Violethill : Wedge Tomb

CountyClare
Grid RefR 575 739
GPSR 575 73877 (6m)
Longitude9° 28' 28.33" W
Latitude52° 48' 24.37" N
ITM east480366
ITM north584435
Nearest TownTulla (10.6 Km)
OS Sheet58
UTM zone29U
UTM x449041
UTM y5761192
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Visit Notes

Sunday, 3rd July 2005

The 1km walk to this site was painful. The cobbly farm track, which I didn't think my car would manage (I was right, it wouldn't have done) really took its toll on me. To compound the pain after about 700m the track turns very steeply uphill!

The tomb is a nice example of a small wedge tomb , which if it was more accessible would probably be better known. The gallery is just 1.5m square and retains its single roof stone, which is supported by three of the walls. The door stone has been pulled forward allowing you to see inside. Well, it would do if the inside wasn't full of nettles!

There is a considerable amount of cairn material left around the rear of the west facing gallery. A cluster of high tress block the main view west, but standing slightly to one side of them it is possible to see across the valley towards Seefin and Knockaunnamoughly mounatins. It is also possible to see that the tomb is situated at the perfect spot for the peaks of the mountains beyond to sit nicely on the high ridegs of these.

Wedge tombs are most easily catagorised by their main characteristic - they are taller and wider at the entrance than they are at the rear. Like court tombs they have a gallery which is split either by septal slabs or sill stones into smaller chambers. Galleries can be anything up to 8m in length.

The side walls are, uniquely, made of two rows of stones (three in some cases), which is refered to as double or triple walling. This double walling is perhaps the best feature to identify a wedge tomb by.

The roofs are constructed by laying large blocks or slabs across the gallery, resting on the tops of the walls.

They are often quite small, an amazing exception being Labbacallee (County Cork), one of the largest in Ireland. It is very rare to find a wedge tomb with its roof still in situ, although, occasionally, one or two of the roof slabs are present (see Proleek (County Louth)).

In some examples the roof would have extended beyond the front closing slab forming a portico at the front, which in a few specimens was split by a vertical stone place centrally in the entrance.

Like court tombs, portal tombs and passage tombs they were covered by a cairn, which, at many sites, it is still often possible to determine. A few, such as Burren SW (County Cavan), still retain a large proportion of the cairn.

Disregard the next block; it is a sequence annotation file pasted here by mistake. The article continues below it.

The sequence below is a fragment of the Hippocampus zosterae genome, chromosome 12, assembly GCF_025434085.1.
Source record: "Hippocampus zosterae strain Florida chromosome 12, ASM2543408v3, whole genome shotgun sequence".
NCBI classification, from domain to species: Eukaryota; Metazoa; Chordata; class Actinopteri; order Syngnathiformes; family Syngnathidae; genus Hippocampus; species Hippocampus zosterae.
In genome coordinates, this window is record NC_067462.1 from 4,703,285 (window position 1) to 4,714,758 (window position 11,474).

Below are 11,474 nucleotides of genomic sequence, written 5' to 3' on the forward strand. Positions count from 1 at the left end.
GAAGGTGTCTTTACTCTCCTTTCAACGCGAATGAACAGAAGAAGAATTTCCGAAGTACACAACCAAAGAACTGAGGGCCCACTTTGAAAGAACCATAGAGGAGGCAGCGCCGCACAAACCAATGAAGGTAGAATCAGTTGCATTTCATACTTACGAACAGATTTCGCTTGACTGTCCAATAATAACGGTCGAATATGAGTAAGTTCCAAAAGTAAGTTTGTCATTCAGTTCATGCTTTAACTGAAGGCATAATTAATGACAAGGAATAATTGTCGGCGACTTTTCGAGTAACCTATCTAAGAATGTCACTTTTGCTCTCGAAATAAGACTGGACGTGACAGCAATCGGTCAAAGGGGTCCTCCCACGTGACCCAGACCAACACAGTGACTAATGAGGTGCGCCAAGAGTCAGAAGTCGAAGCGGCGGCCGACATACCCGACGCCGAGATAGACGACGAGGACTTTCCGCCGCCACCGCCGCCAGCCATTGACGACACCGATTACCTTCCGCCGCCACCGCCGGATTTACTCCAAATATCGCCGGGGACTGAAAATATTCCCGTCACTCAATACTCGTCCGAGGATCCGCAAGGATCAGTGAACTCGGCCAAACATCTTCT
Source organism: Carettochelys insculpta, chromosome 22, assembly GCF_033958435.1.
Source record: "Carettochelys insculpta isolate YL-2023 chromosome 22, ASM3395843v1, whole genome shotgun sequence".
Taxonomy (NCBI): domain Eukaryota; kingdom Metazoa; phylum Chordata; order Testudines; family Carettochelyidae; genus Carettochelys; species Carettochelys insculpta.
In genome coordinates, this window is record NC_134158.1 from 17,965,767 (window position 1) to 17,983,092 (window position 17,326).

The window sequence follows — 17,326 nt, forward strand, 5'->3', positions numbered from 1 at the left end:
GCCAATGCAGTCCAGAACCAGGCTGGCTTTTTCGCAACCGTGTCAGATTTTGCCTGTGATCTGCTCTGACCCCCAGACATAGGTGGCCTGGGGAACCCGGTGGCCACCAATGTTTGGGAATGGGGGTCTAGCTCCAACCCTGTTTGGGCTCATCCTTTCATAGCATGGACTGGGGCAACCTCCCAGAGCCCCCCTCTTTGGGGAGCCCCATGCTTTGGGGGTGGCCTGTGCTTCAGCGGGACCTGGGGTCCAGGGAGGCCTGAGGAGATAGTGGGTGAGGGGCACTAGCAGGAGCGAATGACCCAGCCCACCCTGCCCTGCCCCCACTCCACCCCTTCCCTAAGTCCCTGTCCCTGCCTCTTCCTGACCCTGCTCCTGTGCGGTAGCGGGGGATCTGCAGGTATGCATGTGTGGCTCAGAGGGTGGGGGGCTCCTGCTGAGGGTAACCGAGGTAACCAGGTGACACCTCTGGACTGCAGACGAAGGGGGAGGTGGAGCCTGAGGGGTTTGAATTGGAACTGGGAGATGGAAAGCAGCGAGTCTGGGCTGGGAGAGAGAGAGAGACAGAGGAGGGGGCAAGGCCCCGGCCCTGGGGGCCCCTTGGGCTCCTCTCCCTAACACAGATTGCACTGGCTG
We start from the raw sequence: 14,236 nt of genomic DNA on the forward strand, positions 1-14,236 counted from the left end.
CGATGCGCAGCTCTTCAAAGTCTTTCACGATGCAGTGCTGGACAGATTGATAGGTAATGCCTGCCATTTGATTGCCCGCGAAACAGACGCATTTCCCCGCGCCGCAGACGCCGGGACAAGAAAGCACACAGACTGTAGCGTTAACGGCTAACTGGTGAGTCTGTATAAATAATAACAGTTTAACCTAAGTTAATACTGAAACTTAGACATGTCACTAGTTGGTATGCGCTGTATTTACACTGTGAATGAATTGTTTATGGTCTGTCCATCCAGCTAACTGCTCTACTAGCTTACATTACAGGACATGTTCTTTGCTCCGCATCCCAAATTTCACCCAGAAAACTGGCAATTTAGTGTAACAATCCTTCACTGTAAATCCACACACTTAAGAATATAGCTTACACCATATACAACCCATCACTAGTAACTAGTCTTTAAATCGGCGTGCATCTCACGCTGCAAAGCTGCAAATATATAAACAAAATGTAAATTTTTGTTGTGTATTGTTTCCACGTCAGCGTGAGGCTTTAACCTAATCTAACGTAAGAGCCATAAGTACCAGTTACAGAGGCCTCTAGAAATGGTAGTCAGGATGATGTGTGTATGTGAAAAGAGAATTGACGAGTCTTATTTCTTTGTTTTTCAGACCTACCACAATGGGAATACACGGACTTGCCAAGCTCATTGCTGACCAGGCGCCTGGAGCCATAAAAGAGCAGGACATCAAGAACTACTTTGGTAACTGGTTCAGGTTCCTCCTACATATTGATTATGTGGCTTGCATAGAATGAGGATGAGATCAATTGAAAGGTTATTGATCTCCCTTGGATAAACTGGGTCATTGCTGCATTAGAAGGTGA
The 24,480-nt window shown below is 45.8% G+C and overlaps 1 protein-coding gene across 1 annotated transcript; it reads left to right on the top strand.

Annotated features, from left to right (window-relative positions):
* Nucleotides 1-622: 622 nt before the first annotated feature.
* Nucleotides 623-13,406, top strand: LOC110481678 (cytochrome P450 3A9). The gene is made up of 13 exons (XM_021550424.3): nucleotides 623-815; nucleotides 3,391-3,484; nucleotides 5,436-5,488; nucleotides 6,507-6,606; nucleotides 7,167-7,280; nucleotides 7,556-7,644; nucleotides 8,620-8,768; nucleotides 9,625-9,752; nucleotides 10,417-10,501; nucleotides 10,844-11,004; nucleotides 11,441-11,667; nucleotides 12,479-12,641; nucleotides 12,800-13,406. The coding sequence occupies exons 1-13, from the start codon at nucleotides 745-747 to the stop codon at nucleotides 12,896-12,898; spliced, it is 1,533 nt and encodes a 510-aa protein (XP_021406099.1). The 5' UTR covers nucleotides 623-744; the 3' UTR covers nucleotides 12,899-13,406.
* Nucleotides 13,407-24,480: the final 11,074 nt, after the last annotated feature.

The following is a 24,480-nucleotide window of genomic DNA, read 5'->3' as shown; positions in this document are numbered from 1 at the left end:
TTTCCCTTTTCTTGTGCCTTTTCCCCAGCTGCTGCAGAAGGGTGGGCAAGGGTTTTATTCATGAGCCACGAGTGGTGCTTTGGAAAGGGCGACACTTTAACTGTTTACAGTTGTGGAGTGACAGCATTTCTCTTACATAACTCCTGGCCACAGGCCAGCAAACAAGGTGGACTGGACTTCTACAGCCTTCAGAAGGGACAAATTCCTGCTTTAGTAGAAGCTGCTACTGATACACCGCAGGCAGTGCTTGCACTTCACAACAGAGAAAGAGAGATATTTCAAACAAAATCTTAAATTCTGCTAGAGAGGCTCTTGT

A cairn is a large pile of stones, quite often (but not always) containing a burial. Sometimes they have a kerb around the base.

Most cairns are hemi-spherical (like half a football), but the piles of stones used to cover wedge tombs, court tombs and portal tombs are also called cairns. When associated with these types of monument they are not always round, but sometimes rectangular or trapezoidal.

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Like this monument

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About Coordinates Displayed

This is an explanation of (and a bit of a disclaimer for) the coordinates I provide.

Where a GPS figure is given this is the master for all other coordinates. According to my Garmin these are quite accurate.

Where there is no GPS figure the 6 figure grid reference is master for the others. This may not be very accurate as it could have come from the OS maps and could have been read by eye. Consequently, all other cordinates are going to have inaccuracies.

The calculation of Longitude and Latitude uses an algorithm that is not 100% accurate. The long/lat figures are used as a basis for calculating the UTM & ITM coordinates. Consequently, UTM & ITM coordinates are slightly out.

UTM is a global coordinate system - Universal Transverse Mercator - that is at the core of the GPS system.

ITM is the new coordinate system - Irish Transverse Mercator - that is more accurate and more GPS friendly than the Irish Grid Reference system. This will be used on the next generation of Irish OS maps.

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